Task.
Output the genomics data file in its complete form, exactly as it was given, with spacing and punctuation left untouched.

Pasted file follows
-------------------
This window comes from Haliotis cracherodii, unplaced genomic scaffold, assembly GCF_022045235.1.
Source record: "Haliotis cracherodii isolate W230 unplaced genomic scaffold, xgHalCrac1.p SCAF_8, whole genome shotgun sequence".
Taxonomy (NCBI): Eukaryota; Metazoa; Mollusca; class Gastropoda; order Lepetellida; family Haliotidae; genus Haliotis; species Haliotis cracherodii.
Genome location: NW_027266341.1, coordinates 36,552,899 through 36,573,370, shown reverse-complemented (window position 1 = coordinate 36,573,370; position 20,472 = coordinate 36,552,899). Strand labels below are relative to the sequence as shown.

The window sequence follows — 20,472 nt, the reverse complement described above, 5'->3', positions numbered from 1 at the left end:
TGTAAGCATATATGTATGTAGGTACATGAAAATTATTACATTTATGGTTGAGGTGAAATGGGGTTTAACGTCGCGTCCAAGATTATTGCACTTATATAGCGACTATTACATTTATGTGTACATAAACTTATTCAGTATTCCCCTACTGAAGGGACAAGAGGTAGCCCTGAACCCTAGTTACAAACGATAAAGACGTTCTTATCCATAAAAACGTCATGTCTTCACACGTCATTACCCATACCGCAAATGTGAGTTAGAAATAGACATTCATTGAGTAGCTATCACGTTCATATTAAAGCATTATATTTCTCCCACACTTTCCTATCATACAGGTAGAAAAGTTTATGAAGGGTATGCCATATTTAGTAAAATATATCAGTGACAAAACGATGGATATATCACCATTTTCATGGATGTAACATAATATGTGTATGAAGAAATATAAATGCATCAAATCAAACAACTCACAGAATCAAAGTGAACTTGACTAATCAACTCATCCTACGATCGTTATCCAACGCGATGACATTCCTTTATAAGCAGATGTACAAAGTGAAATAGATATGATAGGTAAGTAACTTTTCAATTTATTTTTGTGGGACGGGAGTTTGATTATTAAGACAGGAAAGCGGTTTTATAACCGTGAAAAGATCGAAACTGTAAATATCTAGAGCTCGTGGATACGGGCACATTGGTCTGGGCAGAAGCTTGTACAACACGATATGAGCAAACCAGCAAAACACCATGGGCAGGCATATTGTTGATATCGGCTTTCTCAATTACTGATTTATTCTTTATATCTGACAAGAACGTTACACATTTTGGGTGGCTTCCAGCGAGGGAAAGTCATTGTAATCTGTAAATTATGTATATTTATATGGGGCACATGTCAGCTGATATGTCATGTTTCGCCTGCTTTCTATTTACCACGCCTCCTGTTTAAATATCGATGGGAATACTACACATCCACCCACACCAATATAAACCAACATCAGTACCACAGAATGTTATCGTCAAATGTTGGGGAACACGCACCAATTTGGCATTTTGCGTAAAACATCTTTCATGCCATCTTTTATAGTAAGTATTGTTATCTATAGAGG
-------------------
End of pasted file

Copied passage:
This window comes from Haliotis cracherodii, unplaced genomic scaffold, assembly GCF_022045235.1.
Source record: "Haliotis cracherodii isolate W230 unplaced genomic scaffold, xgHalCrac1.p SCAF_8, whole genome shotgun sequence".
Taxonomy (NCBI): Eukaryota; Metazoa; Mollusca; class Gastropoda; order Lepetellida; family Haliotidae; genus Haliotis; species Haliotis cracherodii.
Genome location: NW_027266341.1, coordinates 36,552,899 through 36,573,370, shown reverse-complemented (window position 1 = coordinate 36,573,370; position 20,472 = coordinate 36,552,899). Strand labels below are relative to the sequence as shown.

The window sequence follows — 20,472 nt, the reverse complement described above, 5'->3', positions numbered from 1 at the left end:
TGTAAGCATATATGTATGTAGGTACATGAAAATTATTACATTTATGGTTGAGGTGAAATGGGGTTTAACGTCGCGTCCAAGATTATTGCACTTATATAGCGACTATTACATTTATGTGTACATAAACTTATTCAGTATTCCCCTACTGAAGGGACAAGAGGTAGCCCTGAACCCTAGTTACAAACGATAAAGACGTTCTTATCCATAAAAACGTCATGTCTTCACACGTCATTACCCATACCGCAAATGTGAGTTAGAAATAGACATTCATTGAGTAGCTATCACGTTCATATTAAAGCATTATATTTCTCCCACACTTTCCTATCATACAGGTAGAAAAGTTTATGAAGGGTATGCCATATTTAGTAAAATATATCAGTGACAAAACGATGGATATATCACCATTTTCATGGATGTAACATAATATGTGTATGAAGAAATATAAATGCATCAAATCAAACAACTCACAGAATCAAAGTGAACTTGACTAATCAACTCATCCTACGATCGTTATCCAACGCGATGACATTCCTTTATAAGCAGATGTACAAAGTGAAATAGATATGATAGGTAAGTAACTTTTCAATTTATTTTTGTGGGACGGGAGTTTGATTATTAAGACAGGAAAGCGGTTTTATAACCGTGAAAAGATCGAAACTGTAAATATCTAGAGCTCGTGGATACGGGCACATTGGTCTGGGCAGAAGCTTGTACAACACGATATGAGCAAACCAGCAAAACACCATGGGCAGGCATATTGTTGATATCGGCTTTCTCAATTACTGATTTATTCTTTATATCTGACAAGAACGTTACACATTTTGGGTGGCTTCCAGCGAGGGAAAGTCATTGTAATCTGTAAATTATGTATATTTATATGGGGCACATGTCAGCTGATATGTCATGTTTCGCCTGCTTTCTATTTACCACGCCTCCTGTTTAAATATCGATGGGAATACTACACATCCACCCACACCAATATAAACCAACATCAGTACCACAGAATGTTATCGTCAAATGTTGGGGAACACGCACCAATTTGGCATTTTGCGTAAAACATCTTTCATGCCATCTTTTATAGTAAGTATTGTTATCTATAGAGG